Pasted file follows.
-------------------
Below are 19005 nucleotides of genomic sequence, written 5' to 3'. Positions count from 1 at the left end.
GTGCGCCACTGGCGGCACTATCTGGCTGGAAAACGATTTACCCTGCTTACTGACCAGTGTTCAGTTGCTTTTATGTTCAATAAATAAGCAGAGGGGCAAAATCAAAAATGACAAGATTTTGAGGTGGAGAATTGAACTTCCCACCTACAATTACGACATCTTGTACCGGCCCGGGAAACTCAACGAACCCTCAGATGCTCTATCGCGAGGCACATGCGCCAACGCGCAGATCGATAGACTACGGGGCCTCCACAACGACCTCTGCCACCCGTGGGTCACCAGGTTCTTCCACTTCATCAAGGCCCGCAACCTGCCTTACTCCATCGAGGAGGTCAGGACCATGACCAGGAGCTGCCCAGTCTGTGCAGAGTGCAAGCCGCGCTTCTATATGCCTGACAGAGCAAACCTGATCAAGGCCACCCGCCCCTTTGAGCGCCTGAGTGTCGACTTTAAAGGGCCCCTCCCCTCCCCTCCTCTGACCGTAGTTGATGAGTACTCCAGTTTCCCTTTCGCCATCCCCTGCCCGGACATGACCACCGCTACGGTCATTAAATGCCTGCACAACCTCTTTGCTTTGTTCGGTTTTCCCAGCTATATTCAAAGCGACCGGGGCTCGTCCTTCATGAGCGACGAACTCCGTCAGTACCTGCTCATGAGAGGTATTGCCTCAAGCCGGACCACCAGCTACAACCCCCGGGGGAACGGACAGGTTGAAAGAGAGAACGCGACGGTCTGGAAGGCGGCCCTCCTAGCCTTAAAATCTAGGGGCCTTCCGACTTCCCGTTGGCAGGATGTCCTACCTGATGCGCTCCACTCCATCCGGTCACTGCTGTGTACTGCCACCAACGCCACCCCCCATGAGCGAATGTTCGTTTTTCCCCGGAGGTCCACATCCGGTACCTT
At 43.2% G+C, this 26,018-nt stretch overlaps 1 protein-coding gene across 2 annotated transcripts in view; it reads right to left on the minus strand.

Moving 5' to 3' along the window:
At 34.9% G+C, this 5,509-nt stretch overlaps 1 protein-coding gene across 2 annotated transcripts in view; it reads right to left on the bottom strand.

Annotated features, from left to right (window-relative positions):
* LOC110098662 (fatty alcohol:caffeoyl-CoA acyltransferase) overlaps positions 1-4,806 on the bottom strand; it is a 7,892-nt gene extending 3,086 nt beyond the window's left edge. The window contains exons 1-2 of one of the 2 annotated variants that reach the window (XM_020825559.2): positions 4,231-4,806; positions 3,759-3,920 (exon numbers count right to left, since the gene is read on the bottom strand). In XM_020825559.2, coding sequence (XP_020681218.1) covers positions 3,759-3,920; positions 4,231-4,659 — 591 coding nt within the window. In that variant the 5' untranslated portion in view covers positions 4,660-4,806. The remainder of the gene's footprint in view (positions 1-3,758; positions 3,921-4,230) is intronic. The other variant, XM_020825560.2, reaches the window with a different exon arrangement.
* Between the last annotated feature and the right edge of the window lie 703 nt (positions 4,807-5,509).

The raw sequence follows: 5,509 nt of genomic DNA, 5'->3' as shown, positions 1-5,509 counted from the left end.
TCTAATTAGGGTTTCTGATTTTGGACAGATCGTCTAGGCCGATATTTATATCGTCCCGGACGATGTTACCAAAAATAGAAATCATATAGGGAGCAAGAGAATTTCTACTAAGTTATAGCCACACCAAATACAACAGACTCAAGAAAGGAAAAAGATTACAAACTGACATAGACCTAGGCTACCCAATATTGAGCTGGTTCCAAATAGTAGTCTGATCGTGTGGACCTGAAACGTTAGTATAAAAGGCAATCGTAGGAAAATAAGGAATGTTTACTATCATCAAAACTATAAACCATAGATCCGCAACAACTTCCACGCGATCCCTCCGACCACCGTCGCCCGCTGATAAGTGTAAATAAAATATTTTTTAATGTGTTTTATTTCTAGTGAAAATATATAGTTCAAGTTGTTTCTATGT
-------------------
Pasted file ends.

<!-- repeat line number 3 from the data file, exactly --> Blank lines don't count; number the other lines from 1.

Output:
At 43.2% G+C, this 26,018-nt stretch overlaps 1 protein-coding gene across 2 annotated transcripts in view; it reads right to left on the minus strand.